Last week we briefly discussed the appearance at the Federalist Society convention of Senator Arlen Specter (R-PA), outgoing chairman of the Senate Judiciary Committee. We also described our exchange with him during the question-and-answer session.
We now provide you with a somewhat more detailed account of Senator Specter’s remarks. We found them surprisingly funny; but don’t get your hopes THAT high (because some of them were of a “you had to be there” nature).
Our write-up of Senator Specter’s speech, after the jump.
Sen. Specter delivered the opening address for Friday, November 17. He spoke about judicial confirmations, a natural topic given his audience (but during the Q-and-A, he addressed other topics).
When introducing Sen. Specter, Dean Reuter misspoke and referred to Sen. Specter having participated in the confirmations of “two Senators.” So Specter began his speech by picking up on this slip, and saying something along these lines (paraphrased): “I would like to see two senators someplace other than the Senate. As long as they’re Democrats, so we can get a majority!”
After a pause (for the laughter), Sen. Specter continued: “But I think it would be too high a price to confirm them to the Supreme Court.”
After another pause, the true punchline: “I could live with them being confirmed to the District Court. So maybe we can work something out…”
Other random funny quips from the Senator:
“During the Alito confirmation hearings, Senator Kennedy got confused. He thought he was the Chairman!” (referring to the whole brouhaha over the subpoena for Justice Alito’s Princeton records)
“I never see Senator Kennedy in the Senate gym,” said Senator Specter (referring to press accounts saying that the two senators see each other there and talk business). “The rumor is that Senator Kennedy hasn’t been in the gym since the Johnson Administration. And that’s the Andrew Johnson administration.”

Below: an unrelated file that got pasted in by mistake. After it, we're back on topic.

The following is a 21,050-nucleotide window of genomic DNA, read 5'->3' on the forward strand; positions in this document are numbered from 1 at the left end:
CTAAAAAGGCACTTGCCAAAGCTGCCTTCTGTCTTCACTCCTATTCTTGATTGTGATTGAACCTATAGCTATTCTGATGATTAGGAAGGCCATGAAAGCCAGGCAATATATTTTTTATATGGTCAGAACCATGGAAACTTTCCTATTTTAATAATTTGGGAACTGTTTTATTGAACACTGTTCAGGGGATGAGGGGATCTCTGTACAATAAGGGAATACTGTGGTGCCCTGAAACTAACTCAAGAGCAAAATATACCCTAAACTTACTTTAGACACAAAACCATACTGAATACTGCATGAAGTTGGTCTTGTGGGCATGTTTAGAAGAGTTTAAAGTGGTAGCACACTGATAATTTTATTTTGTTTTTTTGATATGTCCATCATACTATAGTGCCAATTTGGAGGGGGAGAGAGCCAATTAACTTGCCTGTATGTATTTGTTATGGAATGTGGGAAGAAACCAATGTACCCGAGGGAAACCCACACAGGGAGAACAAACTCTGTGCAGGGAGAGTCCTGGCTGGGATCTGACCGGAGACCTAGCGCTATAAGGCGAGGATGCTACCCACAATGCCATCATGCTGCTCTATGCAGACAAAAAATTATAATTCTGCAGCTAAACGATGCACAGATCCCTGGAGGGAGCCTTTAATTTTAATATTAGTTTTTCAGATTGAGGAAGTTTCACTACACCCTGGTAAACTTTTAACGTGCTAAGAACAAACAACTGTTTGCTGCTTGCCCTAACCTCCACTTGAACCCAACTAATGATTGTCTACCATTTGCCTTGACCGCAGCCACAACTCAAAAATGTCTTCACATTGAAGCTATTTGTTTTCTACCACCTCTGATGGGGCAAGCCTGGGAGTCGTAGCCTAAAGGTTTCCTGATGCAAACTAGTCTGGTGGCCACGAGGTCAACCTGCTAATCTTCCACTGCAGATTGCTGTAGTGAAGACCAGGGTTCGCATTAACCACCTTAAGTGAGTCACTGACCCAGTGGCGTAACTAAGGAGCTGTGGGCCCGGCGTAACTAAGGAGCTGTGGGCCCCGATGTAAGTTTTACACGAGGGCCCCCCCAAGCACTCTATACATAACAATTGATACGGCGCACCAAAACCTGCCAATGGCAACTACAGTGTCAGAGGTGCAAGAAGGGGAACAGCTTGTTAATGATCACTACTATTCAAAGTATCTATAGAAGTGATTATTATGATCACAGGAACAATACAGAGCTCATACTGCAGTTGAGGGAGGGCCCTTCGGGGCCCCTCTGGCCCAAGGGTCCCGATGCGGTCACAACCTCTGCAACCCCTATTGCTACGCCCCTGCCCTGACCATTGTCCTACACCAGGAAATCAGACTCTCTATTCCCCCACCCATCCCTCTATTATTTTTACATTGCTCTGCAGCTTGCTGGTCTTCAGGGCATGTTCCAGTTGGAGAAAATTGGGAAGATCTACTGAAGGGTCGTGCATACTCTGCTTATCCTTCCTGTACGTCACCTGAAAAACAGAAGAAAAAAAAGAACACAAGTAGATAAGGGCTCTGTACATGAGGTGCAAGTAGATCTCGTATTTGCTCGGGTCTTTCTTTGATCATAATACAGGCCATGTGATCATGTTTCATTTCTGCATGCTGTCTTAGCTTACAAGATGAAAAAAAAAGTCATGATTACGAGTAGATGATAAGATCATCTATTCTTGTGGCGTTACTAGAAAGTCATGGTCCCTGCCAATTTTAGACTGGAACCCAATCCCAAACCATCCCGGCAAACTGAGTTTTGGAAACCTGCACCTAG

“They usually play the Judiciary Committee hearings on C-SPAN at 3 a.m. So I have an enormous following among America’s insomniacs.”
A warning to the ascendant Democrats about not letting power to go their heads:
“If the Democrats want to be obstructionist [on judicial nominees], they should keep in mind that there will someday be another election — and they may be held accountable, just as Tom Daschle was.”
Senator Specter, in contrast to many of his colleagues — e.g., Senator Biden, Senator Kerry — was concise in his remarks. He spoke for exactly the twelve minutes he promised, and then took questions from the audience.
Sen. Specter was questioned about whether senators have a duty to make their independent assessment of a statute’s constitutionality (instead of deferring to the judiciary) — and if so, why he voted in favor of habeas corpus legislation that he expressed some constitutional doubts about.
Senator Specter responded that yes, senators do have this duty. But if the Senate rejected the entire habeas bill based on one possibly problematic provision, then we’d have no way of dealing with the problem of the detained enemy combatants. So he decided that he wasn’t going to let “one man’s opinion” — namely, his own — from keeping this important issue in limbo, and pushing it off to next year.
We also asked him for his thoughts on possible SCOTUS nominees — including himself, as proposed by his colleague, Sen. Chuck Schumer. You can read about his response here.
Earlier: At the Federalist Society Conference: Senator Specter